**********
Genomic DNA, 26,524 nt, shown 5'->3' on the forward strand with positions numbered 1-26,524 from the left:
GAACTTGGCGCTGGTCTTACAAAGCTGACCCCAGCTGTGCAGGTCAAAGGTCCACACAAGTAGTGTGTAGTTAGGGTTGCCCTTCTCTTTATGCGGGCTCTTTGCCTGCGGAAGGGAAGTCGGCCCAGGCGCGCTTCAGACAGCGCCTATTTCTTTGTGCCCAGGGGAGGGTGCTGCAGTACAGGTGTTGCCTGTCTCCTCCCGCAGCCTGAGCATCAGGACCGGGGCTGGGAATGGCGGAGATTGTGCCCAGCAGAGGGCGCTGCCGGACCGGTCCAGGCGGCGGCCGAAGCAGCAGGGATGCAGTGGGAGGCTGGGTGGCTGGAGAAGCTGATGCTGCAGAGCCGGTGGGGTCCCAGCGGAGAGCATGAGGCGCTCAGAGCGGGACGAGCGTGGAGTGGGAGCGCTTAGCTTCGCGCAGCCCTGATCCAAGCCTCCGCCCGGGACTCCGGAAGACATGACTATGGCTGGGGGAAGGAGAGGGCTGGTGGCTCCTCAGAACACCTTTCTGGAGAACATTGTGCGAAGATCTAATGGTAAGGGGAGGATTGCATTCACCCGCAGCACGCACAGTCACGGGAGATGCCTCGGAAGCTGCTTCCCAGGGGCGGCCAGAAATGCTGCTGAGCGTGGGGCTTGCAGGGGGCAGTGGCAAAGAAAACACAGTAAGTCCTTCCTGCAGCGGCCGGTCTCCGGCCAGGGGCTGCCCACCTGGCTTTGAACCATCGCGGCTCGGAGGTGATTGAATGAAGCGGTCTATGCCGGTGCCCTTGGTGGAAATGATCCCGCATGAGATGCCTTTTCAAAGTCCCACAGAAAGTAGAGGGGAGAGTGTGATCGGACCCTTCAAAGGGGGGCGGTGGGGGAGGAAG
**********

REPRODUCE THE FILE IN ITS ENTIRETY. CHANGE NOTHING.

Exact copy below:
Genomic DNA, 26,524 nt, shown 5'->3' on the forward strand with positions numbered 1-26,524 from the left:
GAACTTGGCGCTGGTCTTACAAAGCTGACCCCAGCTGTGCAGGTCAAAGGTCCACACAAGTAGTGTGTAGTTAGGGTTGCCCTTCTCTTTATGCGGGCTCTTTGCCTGCGGAAGGGAAGTCGGCCCAGGCGCGCTTCAGACAGCGCCTATTTCTTTGTGCCCAGGGGAGGGTGCTGCAGTACAGGTGTTGCCTGTCTCCTCCCGCAGCCTGAGCATCAGGACCGGGGCTGGGAATGGCGGAGATTGTGCCCAGCAGAGGGCGCTGCCGGACCGGTCCAGGCGGCGGCCGAAGCAGCAGGGATGCAGTGGGAGGCTGGGTGGCTGGAGAAGCTGATGCTGCAGAGCCGGTGGGGTCCCAGCGGAGAGCATGAGGCGCTCAGAGCGGGACGAGCGTGGAGTGGGAGCGCTTAGCTTCGCGCAGCCCTGATCCAAGCCTCCGCCCGGGACTCCGGAAGACATGACTATGGCTGGGGGAAGGAGAGGGCTGGTGGCTCCTCAGAACACCTTTCTGGAGAACATTGTGCGAAGATCTAATGGTAAGGGGAGGATTGCATTCACCCGCAGCACGCACAGTCACGGGAGATGCCTCGGAAGCTGCTTCCCAGGGGCGGCCAGAAATGCTGCTGAGCGTGGGGCTTGCAGGGGGCAGTGGCAAAGAAAACACAGTAAGTCCTTCCTGCAGCGGCCGGTCTCCGGCCAGGGGCTGCCCACCTGGCTTTGAACCATCGCGGCTCGGAGGTGATTGAATGAAGCGGTCTATGCCGGTGCCCTTGGTGGAAATGATCCCGCATGAGATGCCTTTTCAAAGTCCCACAGAAAGTAGAGGGGAGAGTGTGATCGGACCCTTCAAAGGGGGGCGGTGGGGGAGGAAG